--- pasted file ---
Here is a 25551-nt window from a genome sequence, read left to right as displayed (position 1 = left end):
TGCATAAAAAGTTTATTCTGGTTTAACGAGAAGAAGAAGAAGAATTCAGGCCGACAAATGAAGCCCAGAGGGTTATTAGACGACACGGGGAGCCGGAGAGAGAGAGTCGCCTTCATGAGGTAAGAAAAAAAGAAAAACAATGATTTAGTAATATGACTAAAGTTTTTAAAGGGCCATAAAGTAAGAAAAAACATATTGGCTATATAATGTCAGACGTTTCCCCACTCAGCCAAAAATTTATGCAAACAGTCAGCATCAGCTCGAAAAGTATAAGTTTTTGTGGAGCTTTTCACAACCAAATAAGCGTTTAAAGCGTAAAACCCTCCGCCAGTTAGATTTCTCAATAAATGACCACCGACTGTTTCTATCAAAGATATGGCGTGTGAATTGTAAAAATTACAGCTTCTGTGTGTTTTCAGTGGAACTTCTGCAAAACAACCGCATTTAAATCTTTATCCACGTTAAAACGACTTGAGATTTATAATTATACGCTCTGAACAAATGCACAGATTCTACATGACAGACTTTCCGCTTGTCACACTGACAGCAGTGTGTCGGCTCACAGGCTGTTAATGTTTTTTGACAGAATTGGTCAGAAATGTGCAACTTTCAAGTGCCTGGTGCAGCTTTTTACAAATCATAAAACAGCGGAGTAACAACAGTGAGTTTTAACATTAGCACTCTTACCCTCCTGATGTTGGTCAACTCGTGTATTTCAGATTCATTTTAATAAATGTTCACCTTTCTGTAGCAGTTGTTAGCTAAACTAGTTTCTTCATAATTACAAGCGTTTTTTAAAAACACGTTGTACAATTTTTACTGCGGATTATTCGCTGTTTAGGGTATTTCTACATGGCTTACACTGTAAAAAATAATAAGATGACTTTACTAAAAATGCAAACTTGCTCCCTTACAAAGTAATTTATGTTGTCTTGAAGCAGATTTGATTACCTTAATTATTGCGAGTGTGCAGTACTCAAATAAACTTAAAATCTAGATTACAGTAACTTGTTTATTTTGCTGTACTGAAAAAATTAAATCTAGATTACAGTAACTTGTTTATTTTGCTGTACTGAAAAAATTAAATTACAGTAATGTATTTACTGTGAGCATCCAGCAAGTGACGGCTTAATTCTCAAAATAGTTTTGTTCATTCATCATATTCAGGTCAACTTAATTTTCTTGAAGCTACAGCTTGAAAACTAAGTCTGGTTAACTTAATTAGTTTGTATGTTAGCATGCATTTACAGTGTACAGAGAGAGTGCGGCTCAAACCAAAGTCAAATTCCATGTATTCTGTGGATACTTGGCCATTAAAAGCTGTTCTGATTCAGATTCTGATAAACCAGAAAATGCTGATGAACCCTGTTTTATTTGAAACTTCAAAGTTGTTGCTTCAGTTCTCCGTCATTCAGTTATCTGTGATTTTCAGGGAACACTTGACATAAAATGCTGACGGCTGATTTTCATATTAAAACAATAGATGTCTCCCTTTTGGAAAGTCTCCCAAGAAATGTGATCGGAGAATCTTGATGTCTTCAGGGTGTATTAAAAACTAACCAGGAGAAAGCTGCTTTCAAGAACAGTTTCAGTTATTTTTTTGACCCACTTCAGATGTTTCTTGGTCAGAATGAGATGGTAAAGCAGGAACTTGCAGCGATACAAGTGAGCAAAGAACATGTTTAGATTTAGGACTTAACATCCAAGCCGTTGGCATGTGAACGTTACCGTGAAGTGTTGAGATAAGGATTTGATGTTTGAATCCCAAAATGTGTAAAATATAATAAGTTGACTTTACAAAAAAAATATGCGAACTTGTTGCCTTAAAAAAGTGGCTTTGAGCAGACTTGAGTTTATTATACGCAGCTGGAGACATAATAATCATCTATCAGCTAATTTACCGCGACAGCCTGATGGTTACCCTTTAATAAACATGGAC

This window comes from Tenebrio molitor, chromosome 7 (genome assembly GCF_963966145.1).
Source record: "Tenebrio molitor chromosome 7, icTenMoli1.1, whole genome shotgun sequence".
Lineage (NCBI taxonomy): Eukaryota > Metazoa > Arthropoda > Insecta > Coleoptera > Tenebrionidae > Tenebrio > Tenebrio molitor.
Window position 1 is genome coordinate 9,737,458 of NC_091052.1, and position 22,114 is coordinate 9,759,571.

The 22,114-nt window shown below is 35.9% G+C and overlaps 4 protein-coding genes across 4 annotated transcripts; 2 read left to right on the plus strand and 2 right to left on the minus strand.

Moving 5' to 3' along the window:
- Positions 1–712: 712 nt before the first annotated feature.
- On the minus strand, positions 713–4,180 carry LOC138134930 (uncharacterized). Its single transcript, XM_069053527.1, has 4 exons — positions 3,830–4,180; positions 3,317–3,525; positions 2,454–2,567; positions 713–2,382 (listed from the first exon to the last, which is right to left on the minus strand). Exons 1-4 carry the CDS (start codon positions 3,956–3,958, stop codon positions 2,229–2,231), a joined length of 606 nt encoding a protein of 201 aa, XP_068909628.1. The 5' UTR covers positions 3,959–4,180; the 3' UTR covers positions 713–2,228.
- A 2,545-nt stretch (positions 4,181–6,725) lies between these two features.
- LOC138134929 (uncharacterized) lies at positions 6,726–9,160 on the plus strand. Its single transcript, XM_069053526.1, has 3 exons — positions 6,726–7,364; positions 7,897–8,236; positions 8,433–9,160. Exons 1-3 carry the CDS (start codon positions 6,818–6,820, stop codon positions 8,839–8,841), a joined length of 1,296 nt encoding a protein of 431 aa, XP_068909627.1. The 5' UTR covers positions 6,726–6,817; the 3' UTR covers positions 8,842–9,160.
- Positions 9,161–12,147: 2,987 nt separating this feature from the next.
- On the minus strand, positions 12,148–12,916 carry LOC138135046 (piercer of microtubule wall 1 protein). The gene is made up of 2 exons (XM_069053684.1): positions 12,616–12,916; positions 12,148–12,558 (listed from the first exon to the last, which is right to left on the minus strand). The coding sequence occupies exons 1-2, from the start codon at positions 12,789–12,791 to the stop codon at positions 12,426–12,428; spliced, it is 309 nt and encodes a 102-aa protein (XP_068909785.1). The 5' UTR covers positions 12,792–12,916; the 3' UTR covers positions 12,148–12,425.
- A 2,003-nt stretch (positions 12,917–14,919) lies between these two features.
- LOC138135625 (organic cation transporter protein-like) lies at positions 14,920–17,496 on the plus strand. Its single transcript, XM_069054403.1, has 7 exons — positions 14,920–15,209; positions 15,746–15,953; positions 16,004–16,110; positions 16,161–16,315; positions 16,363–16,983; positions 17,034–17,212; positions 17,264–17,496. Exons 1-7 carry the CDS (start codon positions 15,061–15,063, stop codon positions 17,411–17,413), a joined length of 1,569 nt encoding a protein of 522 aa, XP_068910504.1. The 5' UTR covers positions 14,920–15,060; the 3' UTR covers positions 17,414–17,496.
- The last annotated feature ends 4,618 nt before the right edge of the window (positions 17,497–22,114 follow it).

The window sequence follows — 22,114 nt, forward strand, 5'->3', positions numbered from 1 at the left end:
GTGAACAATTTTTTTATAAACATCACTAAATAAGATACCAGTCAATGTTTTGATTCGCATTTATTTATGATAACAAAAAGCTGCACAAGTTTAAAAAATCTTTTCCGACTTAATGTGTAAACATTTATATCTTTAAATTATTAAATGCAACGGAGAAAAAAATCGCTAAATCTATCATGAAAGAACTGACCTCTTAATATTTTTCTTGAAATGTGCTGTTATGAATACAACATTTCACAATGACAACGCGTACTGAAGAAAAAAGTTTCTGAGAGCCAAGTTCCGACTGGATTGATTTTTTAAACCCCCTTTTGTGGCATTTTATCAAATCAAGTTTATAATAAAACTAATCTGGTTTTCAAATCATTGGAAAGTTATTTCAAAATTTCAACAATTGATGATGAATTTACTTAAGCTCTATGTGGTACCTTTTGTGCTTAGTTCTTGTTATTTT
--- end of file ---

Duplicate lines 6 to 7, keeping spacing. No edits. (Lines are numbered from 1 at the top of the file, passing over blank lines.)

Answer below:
Window position 1 is genome coordinate 9,737,458 of NC_091052.1, and position 22,114 is coordinate 9,759,571.

The 22,114-nt window shown below is 35.9% G+C and overlaps 4 protein-coding genes across 4 annotated transcripts; 2 read left to right on the plus strand and 2 right to left on the minus strand.